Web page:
No, it’s never going to happen, but if investors in Amazon.com (AMZN) ever want to see a reliable stream of earnings — to say nothing of steady profit growth — they need to get rid of CEO Jeff Bezos.
Make no mistake: The guy is a genius. In less than two decades, Bezos has built Amazon into an empire. It’s a retailer, selling everything from books to groceries. It’s a consumer tech company, building its own tablets. And it’s an info-tech leviathan, supplying back-end services to other technology businesses.
E-tailing? Check. Big data? Check. Social? Check. Mobile? Check. The list goes on. Indeed, Amazon has its finger in just about every important digital pie there is.
The problem for shareholders is that it’s enormously expensive to build — much less maintain — an empire.
Yes, Amazon’s revenue growth is truly something to behold. But profits? Forget about it. Indeed, for the most recent quarter, Amazon posted a surprise loss and a weak outlook.
That’s because Bezos is all about investing Amazon’s take back into the business. Which is fine … except that it makes shares almost impossible to value.
When you buy stock in a company, your equity stake gives you a claim on the firm’s long-term stream of future earnings. The share price is supposed to reflect some multiple of those projected profits.
But Amazon doesn’t trade that way. It moves on revenue growth — not projected earnings. That’s why it has an eye-watering forward price-to-earnings multiple (P/E) of 100. (By comparison, the Nasdaq 100 has a forward P/E of 15.5.)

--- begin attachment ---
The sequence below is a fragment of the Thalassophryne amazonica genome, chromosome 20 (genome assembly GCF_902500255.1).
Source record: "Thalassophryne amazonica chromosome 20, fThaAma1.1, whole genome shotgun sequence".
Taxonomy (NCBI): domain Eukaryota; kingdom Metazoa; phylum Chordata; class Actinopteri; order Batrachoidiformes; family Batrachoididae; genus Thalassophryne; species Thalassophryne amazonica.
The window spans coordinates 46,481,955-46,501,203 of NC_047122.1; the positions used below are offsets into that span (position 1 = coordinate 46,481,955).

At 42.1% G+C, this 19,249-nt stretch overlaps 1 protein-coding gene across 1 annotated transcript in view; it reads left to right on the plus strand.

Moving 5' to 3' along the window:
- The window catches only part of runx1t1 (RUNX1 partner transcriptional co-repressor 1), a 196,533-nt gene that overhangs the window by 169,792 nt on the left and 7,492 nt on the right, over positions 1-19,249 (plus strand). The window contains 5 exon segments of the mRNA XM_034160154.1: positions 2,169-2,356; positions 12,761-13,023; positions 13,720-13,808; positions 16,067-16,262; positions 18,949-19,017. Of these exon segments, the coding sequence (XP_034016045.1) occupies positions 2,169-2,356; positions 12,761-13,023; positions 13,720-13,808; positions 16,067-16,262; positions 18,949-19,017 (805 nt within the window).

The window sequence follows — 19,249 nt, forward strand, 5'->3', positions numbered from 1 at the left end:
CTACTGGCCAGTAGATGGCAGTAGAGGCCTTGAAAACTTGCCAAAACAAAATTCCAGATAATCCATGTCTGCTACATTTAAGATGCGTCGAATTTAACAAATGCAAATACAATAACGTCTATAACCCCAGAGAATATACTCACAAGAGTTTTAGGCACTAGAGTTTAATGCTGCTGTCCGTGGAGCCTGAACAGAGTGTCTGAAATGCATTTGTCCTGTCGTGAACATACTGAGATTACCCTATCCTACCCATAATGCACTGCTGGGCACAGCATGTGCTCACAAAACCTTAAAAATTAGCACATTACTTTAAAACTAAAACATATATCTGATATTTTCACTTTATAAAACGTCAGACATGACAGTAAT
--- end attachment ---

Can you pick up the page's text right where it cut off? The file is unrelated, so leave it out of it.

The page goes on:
Amazon is a momentum stock. The idea is that one day — someday — that gusher of revenue eventually finds its way down to the bottom line.
As we’ve written before, Amazon is valued on hope.
But as long as Bezos is in charge, it seems the revenue will always be diverted away from the bottom line and back into empire building.
The chart below, courtesy of S&P Capital IQ, says it all. It shows Amazon’s share price, revenue and net income over the past decade. The blue line is the stock price, the light blue columns are revenue. And those tiny red columns way down at the bottom? The ones you can barely see? That’s Amazon’s profit.
Notice how closely share price and revenue correlate. Also note that earnings do not grow.
To be sure, the annual revenue growth is astounding — from $5 billion to $67 billion in just ten years.
Profits, of course, are another matter. A decade ago, Amazon reported annual net income of $35 million. For 2012, the company posted a net loss of $39 million. Heck, earnings peaked in 2010 and have been in decline ever since.
That’s the price of building an empire that recognizes no boundaries or borders.
Now, none of that will matter to the stock price as long as revenue keeps growing rapidly and the market keeps valuing Amazon by that revenue growth. In the short- to medium-term.
But over the long haul, remember that shares represent a claim on future earnings — not revenue. And as long as Bezos is in charge, he’s going to use Amazon’s revenue to extend and create tributaries — not to boost earnings.
With a momentum stock like this, you’re betting that someday the top line flows down to the bottom line. But that’s a risky bet as long as Bezos is in charge, as “someday” increasingly looks like never.
As of this writing, Dan Burrows didn’t hold positions in any of the aforementioned securities.